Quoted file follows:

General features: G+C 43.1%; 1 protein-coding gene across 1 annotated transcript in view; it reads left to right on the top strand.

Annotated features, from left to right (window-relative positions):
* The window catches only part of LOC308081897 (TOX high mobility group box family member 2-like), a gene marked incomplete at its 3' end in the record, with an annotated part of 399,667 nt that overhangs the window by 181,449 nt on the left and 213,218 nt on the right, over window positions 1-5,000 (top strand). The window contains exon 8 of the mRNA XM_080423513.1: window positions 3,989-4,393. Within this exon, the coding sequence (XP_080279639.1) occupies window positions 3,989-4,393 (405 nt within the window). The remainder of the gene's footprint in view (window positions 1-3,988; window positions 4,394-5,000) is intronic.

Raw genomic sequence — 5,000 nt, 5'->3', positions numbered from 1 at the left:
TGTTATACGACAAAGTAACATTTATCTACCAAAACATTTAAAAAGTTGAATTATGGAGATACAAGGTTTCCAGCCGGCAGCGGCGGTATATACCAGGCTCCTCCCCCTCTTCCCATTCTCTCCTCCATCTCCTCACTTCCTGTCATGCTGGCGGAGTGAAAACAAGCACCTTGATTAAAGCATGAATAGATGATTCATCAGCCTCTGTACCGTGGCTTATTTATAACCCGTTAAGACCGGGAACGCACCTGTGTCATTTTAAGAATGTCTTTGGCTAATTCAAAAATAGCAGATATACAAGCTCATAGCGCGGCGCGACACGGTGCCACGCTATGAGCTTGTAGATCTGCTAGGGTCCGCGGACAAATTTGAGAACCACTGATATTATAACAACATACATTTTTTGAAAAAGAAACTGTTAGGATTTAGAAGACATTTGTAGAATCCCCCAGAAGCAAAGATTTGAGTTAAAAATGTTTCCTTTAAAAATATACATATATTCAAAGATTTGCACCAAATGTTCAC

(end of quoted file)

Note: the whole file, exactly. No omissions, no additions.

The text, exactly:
General features: G+C 43.1%; 1 protein-coding gene across 1 annotated transcript in view; it reads left to right on the top strand.

Annotated features, from left to right (window-relative positions):
* The window catches only part of LOC308081897 (TOX high mobility group box family member 2-like), a gene marked incomplete at its 3' end in the record, with an annotated part of 399,667 nt that overhangs the window by 181,449 nt on the left and 213,218 nt on the right, over window positions 1-5,000 (top strand). The window contains exon 8 of the mRNA XM_080423513.1: window positions 3,989-4,393. Within this exon, the coding sequence (XP_080279639.1) occupies window positions 3,989-4,393 (405 nt within the window). The remainder of the gene's footprint in view (window positions 1-3,988; window positions 4,394-5,000) is intronic.

Raw genomic sequence — 5,000 nt, 5'->3', positions numbered from 1 at the left:
TGTTATACGACAAAGTAACATTTATCTACCAAAACATTTAAAAAGTTGAATTATGGAGATACAAGGTTTCCAGCCGGCAGCGGCGGTATATACCAGGCTCCTCCCCCTCTTCCCATTCTCTCCTCCATCTCCTCACTTCCTGTCATGCTGGCGGAGTGAAAACAAGCACCTTGATTAAAGCATGAATAGATGATTCATCAGCCTCTGTACCGTGGCTTATTTATAACCCGTTAAGACCGGGAACGCACCTGTGTCATTTTAAGAATGTCTTTGGCTAATTCAAAAATAGCAGATATACAAGCTCATAGCGCGGCGCGACACGGTGCCACGCTATGAGCTTGTAGATCTGCTAGGGTCCGCGGACAAATTTGAGAACCACTGATATTATAACAACATACATTTTTTGAAAAAGAAACTGTTAGGATTTAGAAGACATTTGTAGAATCCCCCAGAAGCAAAGATTTGAGTTAAAAATGTTTCCTTTAAAAATATACATATATTCAAAGATTTGCACCAAATGTTCAC